Retribution not enough

Steve Schear schear at
Mon Oct 22 13:17:06 PDT 2001

At 02:49 PM 10/22/2001 -0400, Steve Furlong wrote:
>Harmon Seaver wrote:
> >        Of course you're ignoring the fact that sometimes the reason 
> that they
> > are "starving on their own retched little plots of land." is because of 
> > and huge multinational corporations importing so much US factory farmed 
> corn
> > and other ag products into that country that they can't compete. We've been
> > thru this discussion before.
> >       All else being equal, there is no logical reason in the world why 
> they
> > should be "starving on their own retched little plots of land." Peasant 
> farmers
> > have been making an adequate living on "their own retched little plots of
> > land." for at least since before any recorded history, and, for that 
> matter,
> > can still do so.
> >       The average size farm in the world is only 7 acres, and if you 
> talk to
> > most of those farmers, they would much rather live and work on their little
> > subsistence farms than move into a city and work in a factory.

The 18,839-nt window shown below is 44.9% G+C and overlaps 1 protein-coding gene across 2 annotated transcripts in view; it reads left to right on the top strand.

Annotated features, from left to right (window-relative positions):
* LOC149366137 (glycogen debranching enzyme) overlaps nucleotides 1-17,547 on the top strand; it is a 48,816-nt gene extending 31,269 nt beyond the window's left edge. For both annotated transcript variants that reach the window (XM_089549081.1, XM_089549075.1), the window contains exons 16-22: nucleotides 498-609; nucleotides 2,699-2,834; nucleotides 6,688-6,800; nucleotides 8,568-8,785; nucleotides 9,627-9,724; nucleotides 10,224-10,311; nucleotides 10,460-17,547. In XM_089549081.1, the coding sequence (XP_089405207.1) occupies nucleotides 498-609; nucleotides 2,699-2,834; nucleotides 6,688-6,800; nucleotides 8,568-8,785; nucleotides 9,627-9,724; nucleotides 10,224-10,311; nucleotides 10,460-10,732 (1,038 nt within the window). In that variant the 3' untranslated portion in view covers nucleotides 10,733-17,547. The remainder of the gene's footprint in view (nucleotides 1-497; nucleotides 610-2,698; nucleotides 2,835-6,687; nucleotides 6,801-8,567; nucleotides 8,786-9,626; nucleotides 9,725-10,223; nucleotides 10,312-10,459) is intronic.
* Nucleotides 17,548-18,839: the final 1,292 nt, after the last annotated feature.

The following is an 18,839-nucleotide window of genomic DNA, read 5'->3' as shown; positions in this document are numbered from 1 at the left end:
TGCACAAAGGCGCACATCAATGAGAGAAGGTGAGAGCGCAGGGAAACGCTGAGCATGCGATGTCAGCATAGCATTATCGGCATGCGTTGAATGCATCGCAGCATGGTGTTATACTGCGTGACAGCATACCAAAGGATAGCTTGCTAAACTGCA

>Then let them. A self-sufficient subsistence farmer won't be bothered by
>the trade his neighbors are carrying out. [1] His farm can be a
>neolithic bubble as the world progresses.
>If he _isn't_ self-sufficient, then he does care about the trade going
>on around him. That's been the case forever, and new trade always
>disrupts someone who was making his living with the way things were.
>And if he wants to make use of metal tools, then he'll have to exchange
>as best he can for them. But, again, he's not self-sufficient, unless he
>can dig and forge his own metals. Complaining that the world isn't the
>way it was for Grandpa shouldn't get a sympathetic ear from anyone who
>uses metals, plastics, or medicine, or who eats fresh produce out of

One of the great long term hopes for nanotechnology is the "cornucopia" or 
StarTrek replicator, a device which can "manufacture" from raw materials 
and information a broad variety of consumables and hard goods.  If it ever 
does come about and is not something centrally controlled and monitored a 
'la Stephenson's Diamond Age, it could usher in an age of individual 
sovereignty the likes of which the world as not known since its transition 
from hunter gatherer to agriculture.  It might also spell the end of economy.


More information about the cypherpunks-legacy mailing list